Archives for posts with tag: time

It’s Late
by Mary McCarthy

And I am still waiting

           for my scars to heal

Waiting to find the days

           the lightnings burned away

Waiting for the words I couldn’t say

           loud enough to reach you

Waiting to get past the ache

           of your absence

           raw as the socket

           of a pulled tooth

Waiting to outlive my reputation

Waiting for the chance

           of one more resurrection

           one more spin

           across this tilting floor

Waiting like the dancing god

           with one foot raised

           between memory and anticipation

Ready to grow

           bright as the sun

           at the horizon’s lip

Ready for that

           last flash of joy

           That will leave behind

           no more than a shimmer

           of fractured light

PAINTING: Girl with Lantern by Nikolay Bogdanov-Belsky (1908).

NOTE FROM THE AUTHOR: The topic of what we are waiting for seemed particularly compelling for me in terms of our situation with the pandemic, where we are waiting for it to end, for the possibility of some return to “normal,” and for my own situation, having had Covid and also just passed my 71st birthday. All of this left me with a sense of the pressure of time, that it is never guaranteed, not in years or days, or in terms of waiting for anyone to finish their plans, their work, their healing, or their struggle. In fact, we will all be surprised by our end, whenever it comes, and however, it won’t wait until we’re ready, so the challenge is to be ready now.


ABOUT THE AUTHOR: Mary McCarthy is a retired RN glad to find time for indulging her life long love of words and art. Her work has appeared in many journals and anthologies, most lately in the anthology The Ekphrastic World edited by Lorette Luzajic, and the anthology The Plague Papers, edited by Robbi Nester, as well as in the latest issues of Earth’s Daughters and Verse-Virtual.

Boys! Build Your Own Time Machine!
by Oz Hardwick

time machine oz hardwick

IMAGE: Untitled (Bird, Tree & Mountain) by Jagdish Swaminathan (1984).

NOTE FROM THE AUTHOR: When I think of my childhood, I think of the smell of wood: the timber yard a few streets away that I’d explore while Dad bought whatever it was he needed for something around the house; the school floorboards that were polished like treacle under glass; the wet tree stumps in the park where my grandfather would collect leaf mould for his prize-winning flowers; pews in the new church; and burning wood in the open hearth. During the past year, with so much less traffic, the world has smelled different, and sometimes a scent will trip me down a wormhole into another time.


ABOUT THE AUTHOR: Oz Hardwick is a European poet, photographer, and self-deluding musician, whose work has been published and performed internationally. His chapbook Learning to Have Lost (Canberra: IPSI, 2018) won the 2019 Rubery International Book Award for poetry, and his most recent publication is the prose poetry sequence Wolf Planet (Clevedon: Hedgehog, 2020). He has also edited or co-edited several anthologies, including The Valley Press Anthology of Prose Poetry (Scarborough: Valley Press, 2019) with Anne Caldwell. Oz is Professor of English at Leeds Trinity University, where he leads the postgraduate Creative Writing programmes. Visit him at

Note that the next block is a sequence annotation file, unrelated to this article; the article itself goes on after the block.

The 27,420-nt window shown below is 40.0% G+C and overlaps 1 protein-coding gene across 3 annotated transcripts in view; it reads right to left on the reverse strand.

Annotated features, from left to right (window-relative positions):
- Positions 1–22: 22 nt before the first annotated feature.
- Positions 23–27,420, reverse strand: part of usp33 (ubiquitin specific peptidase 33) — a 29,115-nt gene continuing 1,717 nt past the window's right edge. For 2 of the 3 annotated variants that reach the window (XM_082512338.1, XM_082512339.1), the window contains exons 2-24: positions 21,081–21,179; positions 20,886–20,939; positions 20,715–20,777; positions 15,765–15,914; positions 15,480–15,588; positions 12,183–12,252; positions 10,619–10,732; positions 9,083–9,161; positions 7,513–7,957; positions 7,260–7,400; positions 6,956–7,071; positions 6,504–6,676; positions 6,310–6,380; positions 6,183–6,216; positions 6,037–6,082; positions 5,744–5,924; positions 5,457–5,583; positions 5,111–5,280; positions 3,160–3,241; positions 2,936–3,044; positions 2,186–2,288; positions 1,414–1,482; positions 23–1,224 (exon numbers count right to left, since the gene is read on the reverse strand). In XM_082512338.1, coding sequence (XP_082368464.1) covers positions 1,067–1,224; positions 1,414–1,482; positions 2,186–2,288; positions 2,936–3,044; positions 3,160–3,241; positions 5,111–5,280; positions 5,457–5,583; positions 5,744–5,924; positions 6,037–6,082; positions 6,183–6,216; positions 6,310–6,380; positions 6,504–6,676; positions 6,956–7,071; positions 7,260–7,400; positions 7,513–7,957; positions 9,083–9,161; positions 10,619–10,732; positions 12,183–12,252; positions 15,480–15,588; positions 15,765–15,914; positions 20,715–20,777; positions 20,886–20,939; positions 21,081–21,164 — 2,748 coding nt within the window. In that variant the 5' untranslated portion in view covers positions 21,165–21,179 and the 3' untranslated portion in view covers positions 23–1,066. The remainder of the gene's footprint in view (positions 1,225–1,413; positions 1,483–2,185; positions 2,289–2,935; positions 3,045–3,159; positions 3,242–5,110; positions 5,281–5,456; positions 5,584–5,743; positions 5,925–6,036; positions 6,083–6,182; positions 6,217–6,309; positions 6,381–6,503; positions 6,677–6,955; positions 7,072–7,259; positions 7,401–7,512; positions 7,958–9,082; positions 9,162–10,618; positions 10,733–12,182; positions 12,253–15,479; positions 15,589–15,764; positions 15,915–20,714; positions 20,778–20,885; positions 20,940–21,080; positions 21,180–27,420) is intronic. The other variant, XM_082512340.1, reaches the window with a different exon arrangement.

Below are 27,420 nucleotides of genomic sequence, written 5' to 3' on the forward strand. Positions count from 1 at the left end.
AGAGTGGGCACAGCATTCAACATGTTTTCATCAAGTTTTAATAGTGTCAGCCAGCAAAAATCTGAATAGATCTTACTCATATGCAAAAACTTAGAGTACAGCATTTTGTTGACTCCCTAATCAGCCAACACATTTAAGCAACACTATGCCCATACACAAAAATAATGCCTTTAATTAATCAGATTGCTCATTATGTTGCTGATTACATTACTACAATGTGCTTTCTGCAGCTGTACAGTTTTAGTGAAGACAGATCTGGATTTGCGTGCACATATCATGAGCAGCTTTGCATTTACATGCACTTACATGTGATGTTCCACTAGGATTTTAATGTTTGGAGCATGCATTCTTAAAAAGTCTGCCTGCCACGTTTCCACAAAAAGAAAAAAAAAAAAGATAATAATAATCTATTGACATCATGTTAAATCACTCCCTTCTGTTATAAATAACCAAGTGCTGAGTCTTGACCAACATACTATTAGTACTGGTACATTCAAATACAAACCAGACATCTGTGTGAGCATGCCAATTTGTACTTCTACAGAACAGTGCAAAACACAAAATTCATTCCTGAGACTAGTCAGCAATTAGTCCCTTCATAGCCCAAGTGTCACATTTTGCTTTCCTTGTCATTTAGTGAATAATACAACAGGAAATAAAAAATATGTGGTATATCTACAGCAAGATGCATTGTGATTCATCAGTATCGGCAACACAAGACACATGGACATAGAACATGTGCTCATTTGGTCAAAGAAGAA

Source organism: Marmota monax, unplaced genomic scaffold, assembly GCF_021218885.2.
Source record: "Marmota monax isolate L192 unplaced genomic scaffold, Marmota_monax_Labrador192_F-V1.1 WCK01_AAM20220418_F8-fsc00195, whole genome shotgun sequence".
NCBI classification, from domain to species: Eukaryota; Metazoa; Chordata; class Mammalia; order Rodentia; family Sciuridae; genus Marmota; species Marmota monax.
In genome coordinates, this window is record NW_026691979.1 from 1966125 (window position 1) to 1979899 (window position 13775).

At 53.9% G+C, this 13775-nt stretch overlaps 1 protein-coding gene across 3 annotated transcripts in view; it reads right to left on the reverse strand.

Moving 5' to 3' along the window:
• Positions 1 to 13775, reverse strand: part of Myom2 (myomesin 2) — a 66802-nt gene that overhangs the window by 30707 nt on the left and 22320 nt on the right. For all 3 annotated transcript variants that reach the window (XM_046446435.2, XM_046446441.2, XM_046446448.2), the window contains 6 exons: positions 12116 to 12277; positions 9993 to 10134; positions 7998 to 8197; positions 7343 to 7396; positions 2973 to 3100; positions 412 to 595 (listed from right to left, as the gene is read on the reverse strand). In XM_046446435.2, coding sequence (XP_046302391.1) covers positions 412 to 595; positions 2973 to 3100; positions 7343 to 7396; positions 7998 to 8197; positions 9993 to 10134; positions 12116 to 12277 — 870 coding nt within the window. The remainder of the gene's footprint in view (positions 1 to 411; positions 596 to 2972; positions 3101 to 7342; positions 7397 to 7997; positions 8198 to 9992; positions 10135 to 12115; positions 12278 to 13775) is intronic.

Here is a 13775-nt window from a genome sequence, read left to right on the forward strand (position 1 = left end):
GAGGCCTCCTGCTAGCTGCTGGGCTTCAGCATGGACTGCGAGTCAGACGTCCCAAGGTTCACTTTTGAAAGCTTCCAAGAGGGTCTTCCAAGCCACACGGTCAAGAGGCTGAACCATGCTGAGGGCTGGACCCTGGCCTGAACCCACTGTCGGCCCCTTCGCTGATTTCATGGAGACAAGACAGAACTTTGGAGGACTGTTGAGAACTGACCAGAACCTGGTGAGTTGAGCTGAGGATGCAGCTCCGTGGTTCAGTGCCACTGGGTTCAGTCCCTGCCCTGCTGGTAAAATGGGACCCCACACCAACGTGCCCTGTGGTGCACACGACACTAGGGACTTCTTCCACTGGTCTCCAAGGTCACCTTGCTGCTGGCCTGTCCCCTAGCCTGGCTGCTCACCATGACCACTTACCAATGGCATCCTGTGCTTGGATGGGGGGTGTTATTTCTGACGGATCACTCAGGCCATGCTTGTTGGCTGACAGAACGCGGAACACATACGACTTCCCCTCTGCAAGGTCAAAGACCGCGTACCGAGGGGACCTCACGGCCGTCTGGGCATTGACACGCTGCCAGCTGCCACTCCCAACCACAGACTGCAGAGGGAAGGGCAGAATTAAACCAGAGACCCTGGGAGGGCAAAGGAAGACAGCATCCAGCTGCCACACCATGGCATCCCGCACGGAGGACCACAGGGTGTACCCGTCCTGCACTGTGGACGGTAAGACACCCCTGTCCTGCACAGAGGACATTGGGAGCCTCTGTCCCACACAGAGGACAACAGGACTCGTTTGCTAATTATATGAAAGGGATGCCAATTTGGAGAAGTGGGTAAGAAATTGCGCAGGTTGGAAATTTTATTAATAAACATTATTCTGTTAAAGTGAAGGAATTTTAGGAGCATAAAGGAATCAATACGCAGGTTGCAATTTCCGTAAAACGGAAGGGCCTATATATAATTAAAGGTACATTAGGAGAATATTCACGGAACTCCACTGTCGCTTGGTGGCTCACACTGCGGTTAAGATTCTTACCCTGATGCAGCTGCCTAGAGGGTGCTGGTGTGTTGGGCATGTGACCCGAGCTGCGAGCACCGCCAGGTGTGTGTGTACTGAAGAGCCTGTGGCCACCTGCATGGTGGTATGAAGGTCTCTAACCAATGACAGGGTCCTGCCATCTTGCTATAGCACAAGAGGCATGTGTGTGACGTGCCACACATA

Lost-n-found: A watch
By Sunil Sharma

Lost-n-found has got its
Own charm. Like a Bollywood flick, its own appeal and logic.
A kid brother first lost in a carnival — and then found as an adult. That is
Life — -plain boring; for some, a bit dramatic and strange.
This watch!
Gifted by a friend, when I was turning gray on temples, not in mind.
It was a small memento of a love hardly found these days
In a culture on a transactional mode.
Lost it one morning and searched in every nook and corner
Of my suburban Mumbai apartment but, as happens in such situations,
You fail to see the old specs on your nose, while raising hell on a Sunday humid morn!
So, dear readers, it happened, I searched every corner, cleaning the cobwebs
Here-there and cursing.
No watch! Whenever I met my friend, I would cover
My wrists with sleeves on hot days but
The good ol’friend won’t mind the charade.
Then, last month, cleaning the innards of the crowded cupboard, I found the watch –sitting there pretty in a box, amid other objects, a box daily seen, yet unseen!
And I shouted Eureka!
And uncovered my wrists
Again in the remainder days of the coastal summer
For my delighted office friend.

IMAGE: Drawing of astronomical clock by Leonardo da Vinci (1452-1519).

NOTE FROM THE AUTHOR: This poem celebrates the joys and pain of losing and recovering little objects that constitute our mundane world.


Mumbai-based, Sunil Sharma writes prose and poetry, apart from doing literary journalism and freelancing. A senior academic, he has been published in some of the leading international journals and anthologies. Sunil has published three collections of poetry, one collection of short fiction, and one novel and has co-edited five books of poetry, short fiction, and literary criticism. He is the recipient of the UK-based Destiny Poets’ inaugural Poet of the Year award, 2012.  Another notable achievement is that his select poems were published in the prestigious UN project  Happiness: The Delight-Tree (2015). He edits English section of the monthly Setu, a bilingual journal from Pittsburgh, Pennsylvania.